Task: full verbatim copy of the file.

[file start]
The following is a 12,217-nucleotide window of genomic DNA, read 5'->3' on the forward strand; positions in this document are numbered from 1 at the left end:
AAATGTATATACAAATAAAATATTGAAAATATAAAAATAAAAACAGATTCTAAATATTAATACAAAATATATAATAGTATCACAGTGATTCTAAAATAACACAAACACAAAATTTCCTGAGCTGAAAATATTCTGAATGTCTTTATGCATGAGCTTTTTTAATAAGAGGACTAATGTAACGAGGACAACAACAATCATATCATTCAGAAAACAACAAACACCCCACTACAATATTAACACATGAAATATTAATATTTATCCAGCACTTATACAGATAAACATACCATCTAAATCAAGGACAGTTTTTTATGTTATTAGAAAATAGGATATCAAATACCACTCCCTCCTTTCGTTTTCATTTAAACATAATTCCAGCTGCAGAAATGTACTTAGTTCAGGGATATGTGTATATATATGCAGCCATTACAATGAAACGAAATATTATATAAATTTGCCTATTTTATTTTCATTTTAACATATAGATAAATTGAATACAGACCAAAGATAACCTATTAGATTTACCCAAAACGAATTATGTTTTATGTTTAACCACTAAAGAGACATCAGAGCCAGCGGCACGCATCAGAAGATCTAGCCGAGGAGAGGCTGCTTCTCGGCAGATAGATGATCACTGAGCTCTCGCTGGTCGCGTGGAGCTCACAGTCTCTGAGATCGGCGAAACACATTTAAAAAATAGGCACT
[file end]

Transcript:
The following is a 12,217-nucleotide window of genomic DNA, read 5'->3' on the forward strand; positions in this document are numbered from 1 at the left end:
AAATGTATATACAAATAAAATATTGAAAATATAAAAATAAAAACAGATTCTAAATATTAATACAAAATATATAATAGTATCACAGTGATTCTAAAATAACACAAACACAAAATTTCCTGAGCTGAAAATATTCTGAATGTCTTTATGCATGAGCTTTTTTAATAAGAGGACTAATGTAACGAGGACAACAACAATCATATCATTCAGAAAACAACAAACACCCCACTACAATATTAACACATGAAATATTAATATTTATCCAGCACTTATACAGATAAACATACCATCTAAATCAAGGACAGTTTTTTATGTTATTAGAAAATAGGATATCAAATACCACTCCCTCCTTTCGTTTTCATTTAAACATAATTCCAGCTGCAGAAATGTACTTAGTTCAGGGATATGTGTATATATATGCAGCCATTACAATGAAACGAAATATTATATAAATTTGCCTATTTTATTTTCATTTTAACATATAGATAAATTGAATACAGACCAAAGATAACCTATTAGATTTACCCAAAACGAATTATGTTTTATGTTTAACCACTAAAGAGACATCAGAGCCAGCGGCACGCATCAGAAGATCTAGCCGAGGAGAGGCTGCTTCTCGGCAGATAGATGATCACTGAGCTCTCGCTGGTCGCGTGGAGCTCACAGTCTCTGAGATCGGCGAAACACATTTAAAAAATAGGCACT